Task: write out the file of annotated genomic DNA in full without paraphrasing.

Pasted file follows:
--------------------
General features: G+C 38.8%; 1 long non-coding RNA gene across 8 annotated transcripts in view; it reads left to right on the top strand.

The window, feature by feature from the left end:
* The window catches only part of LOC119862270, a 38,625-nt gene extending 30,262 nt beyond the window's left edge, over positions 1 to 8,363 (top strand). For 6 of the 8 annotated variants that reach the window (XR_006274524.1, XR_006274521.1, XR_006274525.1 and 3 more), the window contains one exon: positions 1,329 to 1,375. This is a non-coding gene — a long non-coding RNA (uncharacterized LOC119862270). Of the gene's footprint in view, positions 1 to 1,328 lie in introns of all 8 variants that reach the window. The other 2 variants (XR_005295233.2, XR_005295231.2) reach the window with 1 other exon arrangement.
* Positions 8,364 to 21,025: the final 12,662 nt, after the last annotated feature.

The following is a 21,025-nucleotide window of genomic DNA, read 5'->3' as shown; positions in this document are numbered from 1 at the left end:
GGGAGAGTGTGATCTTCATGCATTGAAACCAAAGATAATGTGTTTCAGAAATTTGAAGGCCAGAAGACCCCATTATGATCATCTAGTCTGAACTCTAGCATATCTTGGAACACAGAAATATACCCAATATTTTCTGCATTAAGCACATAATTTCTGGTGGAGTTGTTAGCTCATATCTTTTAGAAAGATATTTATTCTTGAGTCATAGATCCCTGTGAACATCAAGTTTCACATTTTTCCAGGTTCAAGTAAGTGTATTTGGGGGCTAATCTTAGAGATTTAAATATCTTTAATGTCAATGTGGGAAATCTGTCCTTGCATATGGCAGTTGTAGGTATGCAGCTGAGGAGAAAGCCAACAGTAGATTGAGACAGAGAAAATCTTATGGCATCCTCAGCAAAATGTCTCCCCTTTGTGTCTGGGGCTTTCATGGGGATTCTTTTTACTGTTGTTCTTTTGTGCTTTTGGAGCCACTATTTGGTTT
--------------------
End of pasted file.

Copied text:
General features: G+C 38.8%; 1 long non-coding RNA gene across 8 annotated transcripts in view; it reads left to right on the top strand.

The window, feature by feature from the left end:
* The window catches only part of LOC119862270, a 38,625-nt gene extending 30,262 nt beyond the window's left edge, over positions 1 to 8,363 (top strand). For 6 of the 8 annotated variants that reach the window (XR_006274524.1, XR_006274521.1, XR_006274525.1 and 3 more), the window contains one exon: positions 1,329 to 1,375. This is a non-coding gene — a long non-coding RNA (uncharacterized LOC119862270). Of the gene's footprint in view, positions 1 to 1,328 lie in introns of all 8 variants that reach the window. The other 2 variants (XR_005295233.2, XR_005295231.2) reach the window with 1 other exon arrangement.
* Positions 8,364 to 21,025: the final 12,662 nt, after the last annotated feature.

The following is a 21,025-nucleotide window of genomic DNA, read 5'->3' as shown; positions in this document are numbered from 1 at the left end:
GGGAGAGTGTGATCTTCATGCATTGAAACCAAAGATAATGTGTTTCAGAAATTTGAAGGCCAGAAGACCCCATTATGATCATCTAGTCTGAACTCTAGCATATCTTGGAACACAGAAATATACCCAATATTTTCTGCATTAAGCACATAATTTCTGGTGGAGTTGTTAGCTCATATCTTTTAGAAAGATATTTATTCTTGAGTCATAGATCCCTGTGAACATCAAGTTTCACATTTTTCCAGGTTCAAGTAAGTGTATTTGGGGGCTAATCTTAGAGATTTAAATATCTTTAATGTCAATGTGGGAAATCTGTCCTTGCATATGGCAGTTGTAGGTATGCAGCTGAGGAGAAAGCCAACAGTAGATTGAGACAGAGAAAATCTTATGGCATCCTCAGCAAAATGTCTCCCCTTTGTGTCTGGGGCTTTCATGGGGATTCTTTTTACTGTTGTTCTTTTGTGCTTTTGGAGCCACTATTTGGTTT